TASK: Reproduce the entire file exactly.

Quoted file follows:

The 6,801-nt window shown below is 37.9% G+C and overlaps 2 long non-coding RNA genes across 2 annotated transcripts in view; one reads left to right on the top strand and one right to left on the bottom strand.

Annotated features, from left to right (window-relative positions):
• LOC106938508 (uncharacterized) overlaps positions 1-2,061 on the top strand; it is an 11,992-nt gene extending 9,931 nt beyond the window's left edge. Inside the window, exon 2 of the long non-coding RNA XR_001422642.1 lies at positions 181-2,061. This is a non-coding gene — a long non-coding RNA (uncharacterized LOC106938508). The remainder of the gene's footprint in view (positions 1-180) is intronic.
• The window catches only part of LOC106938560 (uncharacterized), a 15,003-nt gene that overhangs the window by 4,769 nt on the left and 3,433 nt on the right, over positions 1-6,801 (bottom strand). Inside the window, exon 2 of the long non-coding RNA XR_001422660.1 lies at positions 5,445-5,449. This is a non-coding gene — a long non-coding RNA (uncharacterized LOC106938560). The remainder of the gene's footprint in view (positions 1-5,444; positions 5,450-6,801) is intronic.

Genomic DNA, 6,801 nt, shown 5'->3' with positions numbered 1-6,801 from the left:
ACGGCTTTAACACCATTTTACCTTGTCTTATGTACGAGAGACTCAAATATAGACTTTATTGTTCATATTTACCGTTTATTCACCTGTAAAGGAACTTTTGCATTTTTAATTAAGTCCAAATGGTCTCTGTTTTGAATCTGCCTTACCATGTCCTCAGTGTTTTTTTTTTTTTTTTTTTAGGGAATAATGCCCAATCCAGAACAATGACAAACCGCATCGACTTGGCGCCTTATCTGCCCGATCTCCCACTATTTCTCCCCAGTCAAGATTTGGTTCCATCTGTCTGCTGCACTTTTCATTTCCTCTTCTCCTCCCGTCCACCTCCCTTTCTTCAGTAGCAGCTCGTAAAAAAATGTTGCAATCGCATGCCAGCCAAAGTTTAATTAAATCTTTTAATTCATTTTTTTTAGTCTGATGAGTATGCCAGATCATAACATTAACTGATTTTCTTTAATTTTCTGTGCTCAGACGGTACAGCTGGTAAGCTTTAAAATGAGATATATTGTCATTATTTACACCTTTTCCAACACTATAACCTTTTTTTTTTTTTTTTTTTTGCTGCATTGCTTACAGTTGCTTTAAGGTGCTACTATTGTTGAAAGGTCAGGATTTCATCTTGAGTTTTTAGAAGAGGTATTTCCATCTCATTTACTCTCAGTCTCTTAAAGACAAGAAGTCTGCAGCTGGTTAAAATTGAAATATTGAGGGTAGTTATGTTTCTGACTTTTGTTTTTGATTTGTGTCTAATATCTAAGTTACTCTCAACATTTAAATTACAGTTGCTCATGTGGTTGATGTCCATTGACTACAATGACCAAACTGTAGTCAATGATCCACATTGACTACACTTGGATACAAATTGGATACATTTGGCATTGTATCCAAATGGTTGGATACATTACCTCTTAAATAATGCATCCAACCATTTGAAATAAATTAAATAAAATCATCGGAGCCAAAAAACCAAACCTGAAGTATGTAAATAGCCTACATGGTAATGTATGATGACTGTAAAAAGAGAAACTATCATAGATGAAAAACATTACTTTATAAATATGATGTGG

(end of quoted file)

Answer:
The 6,801-nt window shown below is 37.9% G+C and overlaps 2 long non-coding RNA genes across 2 annotated transcripts in view; one reads left to right on the top strand and one right to left on the bottom strand.

Annotated features, from left to right (window-relative positions):
• LOC106938508 (uncharacterized) overlaps positions 1-2,061 on the top strand; it is an 11,992-nt gene extending 9,931 nt beyond the window's left edge. Inside the window, exon 2 of the long non-coding RNA XR_001422642.1 lies at positions 181-2,061. This is a non-coding gene — a long non-coding RNA (uncharacterized LOC106938508). The remainder of the gene's footprint in view (positions 1-180) is intronic.
• The window catches only part of LOC106938560 (uncharacterized), a 15,003-nt gene that overhangs the window by 4,769 nt on the left and 3,433 nt on the right, over positions 1-6,801 (bottom strand). Inside the window, exon 2 of the long non-coding RNA XR_001422660.1 lies at positions 5,445-5,449. This is a non-coding gene — a long non-coding RNA (uncharacterized LOC106938560). The remainder of the gene's footprint in view (positions 1-5,444; positions 5,450-6,801) is intronic.

Genomic DNA, 6,801 nt, shown 5'->3' with positions numbered 1-6,801 from the left:
ACGGCTTTAACACCATTTTACCTTGTCTTATGTACGAGAGACTCAAATATAGACTTTATTGTTCATATTTACCGTTTATTCACCTGTAAAGGAACTTTTGCATTTTTAATTAAGTCCAAATGGTCTCTGTTTTGAATCTGCCTTACCATGTCCTCAGTGTTTTTTTTTTTTTTTTTTTAGGGAATAATGCCCAATCCAGAACAATGACAAACCGCATCGACTTGGCGCCTTATCTGCCCGATCTCCCACTATTTCTCCCCAGTCAAGATTTGGTTCCATCTGTCTGCTGCACTTTTCATTTCCTCTTCTCCTCCCGTCCACCTCCCTTTCTTCAGTAGCAGCTCGTAAAAAAATGTTGCAATCGCATGCCAGCCAAAGTTTAATTAAATCTTTTAATTCATTTTTTTTAGTCTGATGAGTATGCCAGATCATAACATTAACTGATTTTCTTTAATTTTCTGTGCTCAGACGGTACAGCTGGTAAGCTTTAAAATGAGATATATTGTCATTATTTACACCTTTTCCAACACTATAACCTTTTTTTTTTTTTTTTTTTTGCTGCATTGCTTACAGTTGCTTTAAGGTGCTACTATTGTTGAAAGGTCAGGATTTCATCTTGAGTTTTTAGAAGAGGTATTTCCATCTCATTTACTCTCAGTCTCTTAAAGACAAGAAGTCTGCAGCTGGTTAAAATTGAAATATTGAGGGTAGTTATGTTTCTGACTTTTGTTTTTGATTTGTGTCTAATATCTAAGTTACTCTCAACATTTAAATTACAGTTGCTCATGTGGTTGATGTCCATTGACTACAATGACCAAACTGTAGTCAATGATCCACATTGACTACACTTGGATACAAATTGGATACATTTGGCATTGTATCCAAATGGTTGGATACATTACCTCTTAAATAATGCATCCAACCATTTGAAATAAATTAAATAAAATCATCGGAGCCAAAAAACCAAACCTGAAGTATGTAAATAGCCTACATGGTAATGTATGATGACTGTAAAAAGAGAAACTATCATAGATGAAAAACATTACTTTATAAATATGATGTGG